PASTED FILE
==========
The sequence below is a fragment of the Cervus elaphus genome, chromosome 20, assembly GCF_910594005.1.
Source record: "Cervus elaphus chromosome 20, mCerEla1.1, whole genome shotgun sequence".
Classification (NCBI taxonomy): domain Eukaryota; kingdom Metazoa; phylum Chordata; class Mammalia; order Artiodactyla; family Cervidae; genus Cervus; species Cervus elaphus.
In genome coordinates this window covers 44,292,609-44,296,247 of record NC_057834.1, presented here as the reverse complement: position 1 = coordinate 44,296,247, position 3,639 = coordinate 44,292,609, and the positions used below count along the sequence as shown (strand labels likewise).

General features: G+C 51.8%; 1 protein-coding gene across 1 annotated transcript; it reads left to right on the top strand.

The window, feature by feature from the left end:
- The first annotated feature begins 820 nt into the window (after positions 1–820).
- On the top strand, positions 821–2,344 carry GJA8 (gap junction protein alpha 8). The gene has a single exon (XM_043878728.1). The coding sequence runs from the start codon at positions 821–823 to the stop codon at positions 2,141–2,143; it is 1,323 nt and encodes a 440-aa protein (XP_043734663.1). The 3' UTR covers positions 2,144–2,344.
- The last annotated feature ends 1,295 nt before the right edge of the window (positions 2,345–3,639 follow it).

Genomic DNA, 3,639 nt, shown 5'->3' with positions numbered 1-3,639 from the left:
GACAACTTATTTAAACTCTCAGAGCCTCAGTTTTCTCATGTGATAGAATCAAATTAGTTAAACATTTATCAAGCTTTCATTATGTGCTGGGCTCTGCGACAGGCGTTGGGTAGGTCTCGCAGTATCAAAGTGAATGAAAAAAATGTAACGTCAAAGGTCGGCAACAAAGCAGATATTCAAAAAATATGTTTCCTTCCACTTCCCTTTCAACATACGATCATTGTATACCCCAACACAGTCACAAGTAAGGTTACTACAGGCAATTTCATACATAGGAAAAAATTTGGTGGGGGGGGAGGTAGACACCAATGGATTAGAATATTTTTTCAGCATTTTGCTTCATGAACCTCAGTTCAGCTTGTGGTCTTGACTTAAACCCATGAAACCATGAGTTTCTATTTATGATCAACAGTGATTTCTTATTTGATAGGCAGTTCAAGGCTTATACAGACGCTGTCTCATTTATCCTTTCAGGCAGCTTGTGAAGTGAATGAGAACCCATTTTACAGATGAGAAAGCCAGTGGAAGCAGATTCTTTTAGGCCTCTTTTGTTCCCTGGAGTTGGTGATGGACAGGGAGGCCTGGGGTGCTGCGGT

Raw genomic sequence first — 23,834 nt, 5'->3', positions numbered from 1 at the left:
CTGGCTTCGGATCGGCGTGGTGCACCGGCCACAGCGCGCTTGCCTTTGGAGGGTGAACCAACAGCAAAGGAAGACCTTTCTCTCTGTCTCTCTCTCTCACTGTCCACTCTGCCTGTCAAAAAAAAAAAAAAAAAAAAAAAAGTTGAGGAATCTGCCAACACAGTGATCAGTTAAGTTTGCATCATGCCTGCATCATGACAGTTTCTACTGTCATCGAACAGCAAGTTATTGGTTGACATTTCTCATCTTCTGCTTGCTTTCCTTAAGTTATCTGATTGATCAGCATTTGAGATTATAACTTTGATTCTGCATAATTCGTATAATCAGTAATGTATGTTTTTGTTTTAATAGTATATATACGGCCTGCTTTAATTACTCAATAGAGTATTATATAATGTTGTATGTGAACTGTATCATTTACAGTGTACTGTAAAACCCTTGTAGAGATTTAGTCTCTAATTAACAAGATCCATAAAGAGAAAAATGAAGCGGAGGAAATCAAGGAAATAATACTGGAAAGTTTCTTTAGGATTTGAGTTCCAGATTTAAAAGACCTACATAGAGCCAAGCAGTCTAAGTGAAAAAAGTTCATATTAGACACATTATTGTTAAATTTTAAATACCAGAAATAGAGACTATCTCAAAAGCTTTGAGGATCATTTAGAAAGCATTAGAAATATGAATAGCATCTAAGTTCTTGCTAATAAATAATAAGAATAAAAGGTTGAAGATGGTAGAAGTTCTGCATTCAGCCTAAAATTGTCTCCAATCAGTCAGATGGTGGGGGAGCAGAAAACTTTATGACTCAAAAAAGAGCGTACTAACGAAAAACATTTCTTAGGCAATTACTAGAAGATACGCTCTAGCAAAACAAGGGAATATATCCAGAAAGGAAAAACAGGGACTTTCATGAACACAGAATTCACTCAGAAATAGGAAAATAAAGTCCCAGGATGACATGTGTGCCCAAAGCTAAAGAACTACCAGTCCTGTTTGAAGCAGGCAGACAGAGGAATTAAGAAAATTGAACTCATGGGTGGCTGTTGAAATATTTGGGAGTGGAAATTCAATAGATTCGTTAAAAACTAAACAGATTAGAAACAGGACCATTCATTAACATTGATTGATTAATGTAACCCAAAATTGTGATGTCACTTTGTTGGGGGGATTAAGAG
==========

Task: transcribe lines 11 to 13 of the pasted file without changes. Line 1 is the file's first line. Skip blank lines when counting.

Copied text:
GACAACTTATTTAAACTCTCAGAGCCTCAGTTTTCTCATGTGATAGAATCAAATTAGTTAAACATTTATCAAGCTTTCATTATGTGCTGGGCTCTGCGACAGGCGTTGGGTAGGTCTCGCAGTATCAAAGTGAATGAAAAAAATGTAACGTCAAAGGTCGGCAACAAAGCAGATATTCAAAAAATATGTTTCCTTCCACTTCCCTTTCAACATACGATCATTGTATACCCCAACACAGTCACAAGTAAGGTTACTACAGGCAATTTCATACATAGGAAAAAATTTGGTGGGGGGGGAGGTAGACACCAATGGATTAGAATATTTTTTCAGCATTTTGCTTCATGAACCTCAGTTCAGCTTGTGGTCTTGACTTAAACCCATGAAACCATGAGTTTCTATTTATGATCAACAGTGATTTCTTATTTGATAGGCAGTTCAAGGCTTATACAGACGCTGTCTCATTTATCCTTTCAGGCAGCTTGTGAAGTGAATGAGAACCCATTTTACAGATGAGAAAGCCAGTGGAAGCAGATTCTTTTAGGCCTCTTTTGTTCCCTGGAGTTGGTGATGGACAGGGAGGCCTGGGGTGCTGCGGT

Raw genomic sequence first — 23,834 nt, 5'->3', positions numbered from 1 at the left:
CTGGCTTCGGATCGGCGTGGTGCACCGGCCACAGCGCGCTTGCCTTTGGAGGGTGAACCAACAGCAAAGGAAGACCTTTCTCTCTGTCTCTCTCTCTCACTGTCCACTCTGCCTGTCAAAAAAAAAAAAAAAAAAAAAAAAGTTGAGGAATCTGCCAACACAGTGATCAGTTAAGTTTGCATCATGCCTGCATCATGACAGTTTCTACTGTCATCGAACAGCAAGTTATTGGTTGACATTTCTCATCTTCTGCTTGCTTTCCTTAAGTTATCTGATTGATCAGCATTTGAGATTATAACTTTGATTCTGCATAATTCGTATAATCAGTAATGTATGTTTTTGTTTTAATAGTATATATACGGCCTGCTTTAATTACTCAATAGAGTATTATATAATGTTGTATGTGAACTGTATCATTTACAGTGTACTGTAAAACCCTTGTAGAGATTTAGTCTCTAATTAACAAGATCCATAAAGAGAAAAATGAAGCGGAGGAAATCAAGGAAATAATACTGGAAAGTTTCTTTAGGATTTGAGTTCCAGATTTAAAAGACCTACATAGAGCCAAGCAGTCTAAGTGAAAAAAGTTCATATTAGACACATTATTGTTAAATTTTAAATACCAGAAATAGAGACTATCTCAAAAGCTTTGAGGATCATTTAGAAAGCATTAGAAATATGAATAGCATCTAAGTTCTTGCTAATAAATAATAAGAATAAAAGGTTGAAGATGGTAGAAGTTCTGCATTCAGCCTAAAATTGTCTCCAATCAGTCAGATGGTGGGGGAGCAGAAAACTTTATGACTCAAAAAAGAGCGTACTAACGAAAAACATTTCTTAGGCAATTACTAGAAGATACGCTCTAGCAAAACAAGGGAATATATCCAGAAAGGAAAAACAGGGACTTTCATGAACACAGAATTCACTCAGAAATAGGAAAATAAAGTCCCAGGATGACATGTGTGCCCAAAGCTAAAGAACTACCAGTCCTGTTTGAAGCAGGCAGACAGAGGAATTAAGAAAATTGAACTCATGGGTGGCTGTTGAAATATTTGGGAGTGGAAATTCAATAGATTCGTTAAAAACTAAACAGATTAGAAACAGGACCATTCATTAACATTGATTGATTAATGTAACCCAAAATTGTGATGTCACTTTGTTGGGGGGATTAAGAG